Cookie Monster
  • Post #48 - November 23rd, 2010, 8:51 pm
    Post #48 - November 23rd, 2010, 8:51 pm Post #48 - November 23rd, 2010, 8:51 pm
    Cookie Monster wrote:My question is how could anyone of you stand to be in that place...


    By reading this thread and learning what to expect, then planning accordingly.
    ...defended from strong temptations to social ambition by a still stronger taste for tripe and onions." Screwtape in The Screwtape Letters by CS Lewis

    Fuckerberg on Food
  • Post #49 - November 23rd, 2010, 10:11 pm
    Post #49 - November 23rd, 2010, 10:11 pm Post #49 - November 23rd, 2010, 10:11 pm
    Cookie Monster wrote:My question is how could anyone of you stand to be in that place. It took the waitress about twenty minutes and took about half an hour to get our food. The food was OK nothing to write home about I have had much better in other places. The problem is you could not event hear the person across from you at the table. Not only were the tv's all on with three different games playing but on top of that you had loud obnoxious music playing to drown out the game. How can anyone enjoy the food if it is that loud is beyond me. For me it is thumbs down I could not even enjoy the food I ordered. Too bad for this place, none of the guests I brought with me liked it either, I would say since I recommended the place, based on the great reviews on LTH, that the guests were super mad at me since the place was so obnoxious to be at. Too bad they cannot have a quiet dining room where you can enjoy the food and company you bring with.


    You can also go at an off time. I had an early dinner at the bar one night and missed out on the obnoxiousness.
    -Josh

    I've started blogging about the Stuff I Eat
  • Post #50 - November 23rd, 2010, 10:22 pm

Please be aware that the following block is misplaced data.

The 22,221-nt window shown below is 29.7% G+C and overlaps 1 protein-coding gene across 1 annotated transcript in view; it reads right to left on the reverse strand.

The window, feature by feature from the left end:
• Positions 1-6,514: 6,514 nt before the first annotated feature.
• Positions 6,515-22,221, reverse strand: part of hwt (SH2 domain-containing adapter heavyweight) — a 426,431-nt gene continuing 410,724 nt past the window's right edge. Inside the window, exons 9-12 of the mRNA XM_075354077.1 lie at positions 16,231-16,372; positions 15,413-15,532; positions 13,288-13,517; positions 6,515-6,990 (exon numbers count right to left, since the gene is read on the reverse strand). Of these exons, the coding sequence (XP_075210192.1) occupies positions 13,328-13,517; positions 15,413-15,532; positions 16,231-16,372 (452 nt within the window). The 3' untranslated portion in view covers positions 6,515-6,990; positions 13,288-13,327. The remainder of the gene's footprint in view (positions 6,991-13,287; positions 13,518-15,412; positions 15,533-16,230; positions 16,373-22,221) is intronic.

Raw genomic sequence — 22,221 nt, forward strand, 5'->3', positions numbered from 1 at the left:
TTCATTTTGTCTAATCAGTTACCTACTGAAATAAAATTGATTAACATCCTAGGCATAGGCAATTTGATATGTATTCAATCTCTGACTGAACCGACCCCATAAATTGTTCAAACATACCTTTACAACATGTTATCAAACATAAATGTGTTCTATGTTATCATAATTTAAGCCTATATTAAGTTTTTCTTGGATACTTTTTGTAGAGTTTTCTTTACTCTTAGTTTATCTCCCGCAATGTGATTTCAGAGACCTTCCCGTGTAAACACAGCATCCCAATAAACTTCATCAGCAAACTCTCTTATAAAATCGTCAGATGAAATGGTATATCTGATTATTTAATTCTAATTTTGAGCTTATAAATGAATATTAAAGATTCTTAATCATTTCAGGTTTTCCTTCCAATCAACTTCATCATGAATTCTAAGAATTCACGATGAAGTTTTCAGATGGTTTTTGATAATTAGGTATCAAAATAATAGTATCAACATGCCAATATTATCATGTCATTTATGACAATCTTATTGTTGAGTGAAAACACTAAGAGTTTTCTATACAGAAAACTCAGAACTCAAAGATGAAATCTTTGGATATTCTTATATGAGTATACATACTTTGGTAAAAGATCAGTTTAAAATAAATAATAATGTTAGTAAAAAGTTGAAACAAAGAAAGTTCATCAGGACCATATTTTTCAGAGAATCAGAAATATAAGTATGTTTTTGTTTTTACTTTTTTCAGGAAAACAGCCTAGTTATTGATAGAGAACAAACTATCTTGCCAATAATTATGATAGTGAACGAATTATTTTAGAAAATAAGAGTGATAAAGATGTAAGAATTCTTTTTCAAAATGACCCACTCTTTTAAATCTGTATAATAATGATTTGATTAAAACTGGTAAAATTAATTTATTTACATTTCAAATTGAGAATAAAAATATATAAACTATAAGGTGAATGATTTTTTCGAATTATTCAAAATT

Post #50 - November 23rd, 2010, 10:22 pm Post #50 - November 23rd, 2010, 10:22 pm
    it was quite busy when I ate there last week (thursday, Bears game, 9-10:30pm), but the table at which we were seated was fairly secluded and it was no problem whatsoever carrying on a conversation. I'm thinking that folks who want to avoid the loud bar crowd could probably ask the hostess to seat them with that in mind.
  • Post #51 - March 6th, 2011, 4:30 pm
    Post #51 - March 6th, 2011, 4:30 pm Post #51 - March 6th, 2011, 4:30 pm
    I finally stopped in at OTS for the first time last week, after attending an event in the neighborhood. A couple of my previous attempts to visit OTS were aborted due to circumstances beyond my control. In any event, I was very pleased with the food we ate, which was off their limited, late-night menu. We tried 6 charcuterie items: coppa, finnochiona, mortadella, pastrami, potted rillette and lardo. I thought all the items were very good to excellent. I was especially impressed with the finnochiona, which delivered a noticeable but not overwhelming perfume of fennel seed. The definition was textbook and I loved the big chunks of luscious fat throughout the slices. The coppa was also outstanding. It was made from a beautifully well-marbled muscle and had a great earthy pork note. It was tender and unctuous, too. My least favorite of the items, the mortadella, was still very good flavor-wise but was a little gritty/crumbly on the finish. Other snacks we ordered included market pickles, smoked almonds, spicy chickpeas and house-marinated olives. I loved the chickpeas. They were spicy, really crispy and very enjoyable. I also really enjoyed the pickles, especially some little cubes of pickled melon, which combined sensationally with the supremely rich rillette.